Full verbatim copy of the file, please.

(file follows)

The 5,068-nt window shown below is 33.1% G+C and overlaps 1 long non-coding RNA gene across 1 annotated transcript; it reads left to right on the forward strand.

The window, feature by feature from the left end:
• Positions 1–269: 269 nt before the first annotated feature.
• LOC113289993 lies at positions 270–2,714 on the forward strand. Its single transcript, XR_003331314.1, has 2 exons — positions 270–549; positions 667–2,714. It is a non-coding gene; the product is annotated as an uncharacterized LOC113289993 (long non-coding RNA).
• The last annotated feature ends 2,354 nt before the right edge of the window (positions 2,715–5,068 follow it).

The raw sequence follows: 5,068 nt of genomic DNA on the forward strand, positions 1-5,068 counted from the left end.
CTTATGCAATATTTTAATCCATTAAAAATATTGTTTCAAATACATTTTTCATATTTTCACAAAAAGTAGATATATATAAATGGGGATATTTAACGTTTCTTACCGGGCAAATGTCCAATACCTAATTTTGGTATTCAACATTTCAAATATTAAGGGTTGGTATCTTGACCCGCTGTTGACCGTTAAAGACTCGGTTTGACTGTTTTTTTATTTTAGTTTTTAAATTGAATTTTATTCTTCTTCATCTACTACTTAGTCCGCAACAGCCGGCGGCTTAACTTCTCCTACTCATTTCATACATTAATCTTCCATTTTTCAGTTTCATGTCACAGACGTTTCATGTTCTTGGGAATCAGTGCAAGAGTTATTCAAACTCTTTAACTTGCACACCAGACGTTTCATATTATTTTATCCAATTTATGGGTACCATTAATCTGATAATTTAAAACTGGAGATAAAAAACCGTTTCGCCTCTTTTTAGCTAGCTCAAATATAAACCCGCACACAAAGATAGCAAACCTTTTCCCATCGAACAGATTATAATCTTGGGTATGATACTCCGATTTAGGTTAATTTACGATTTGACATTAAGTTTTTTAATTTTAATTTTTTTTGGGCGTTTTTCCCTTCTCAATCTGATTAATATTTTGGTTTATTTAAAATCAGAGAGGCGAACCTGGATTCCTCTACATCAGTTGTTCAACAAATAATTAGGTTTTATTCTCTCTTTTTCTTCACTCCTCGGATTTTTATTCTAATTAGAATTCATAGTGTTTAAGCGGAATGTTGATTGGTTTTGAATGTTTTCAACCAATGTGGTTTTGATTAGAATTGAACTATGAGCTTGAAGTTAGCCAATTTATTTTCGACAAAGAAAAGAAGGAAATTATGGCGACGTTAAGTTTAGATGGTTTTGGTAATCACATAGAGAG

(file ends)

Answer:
The 5,068-nt window shown below is 33.1% G+C and overlaps 1 long non-coding RNA gene across 1 annotated transcript; it reads left to right on the forward strand.

The window, feature by feature from the left end:
• Positions 1–269: 269 nt before the first annotated feature.
• LOC113289993 lies at positions 270–2,714 on the forward strand. Its single transcript, XR_003331314.1, has 2 exons — positions 270–549; positions 667–2,714. It is a non-coding gene; the product is annotated as an uncharacterized LOC113289993 (long non-coding RNA).
• The last annotated feature ends 2,354 nt before the right edge of the window (positions 2,715–5,068 follow it).

The raw sequence follows: 5,068 nt of genomic DNA on the forward strand, positions 1-5,068 counted from the left end.
CTTATGCAATATTTTAATCCATTAAAAATATTGTTTCAAATACATTTTTCATATTTTCACAAAAAGTAGATATATATAAATGGGGATATTTAACGTTTCTTACCGGGCAAATGTCCAATACCTAATTTTGGTATTCAACATTTCAAATATTAAGGGTTGGTATCTTGACCCGCTGTTGACCGTTAAAGACTCGGTTTGACTGTTTTTTTATTTTAGTTTTTAAATTGAATTTTATTCTTCTTCATCTACTACTTAGTCCGCAACAGCCGGCGGCTTAACTTCTCCTACTCATTTCATACATTAATCTTCCATTTTTCAGTTTCATGTCACAGACGTTTCATGTTCTTGGGAATCAGTGCAAGAGTTATTCAAACTCTTTAACTTGCACACCAGACGTTTCATATTATTTTATCCAATTTATGGGTACCATTAATCTGATAATTTAAAACTGGAGATAAAAAACCGTTTCGCCTCTTTTTAGCTAGCTCAAATATAAACCCGCACACAAAGATAGCAAACCTTTTCCCATCGAACAGATTATAATCTTGGGTATGATACTCCGATTTAGGTTAATTTACGATTTGACATTAAGTTTTTTAATTTTAATTTTTTTTGGGCGTTTTTCCCTTCTCAATCTGATTAATATTTTGGTTTATTTAAAATCAGAGAGGCGAACCTGGATTCCTCTACATCAGTTGTTCAACAAATAATTAGGTTTTATTCTCTCTTTTTCTTCACTCCTCGGATTTTTATTCTAATTAGAATTCATAGTGTTTAAGCGGAATGTTGATTGGTTTTGAATGTTTTCAACCAATGTGGTTTTGATTAGAATTGAACTATGAGCTTGAAGTTAGCCAATTTATTTTCGACAAAGAAAAGAAGGAAATTATGGCGACGTTAAGTTTAGATGGTTTTGGTAATCACATAGAGAG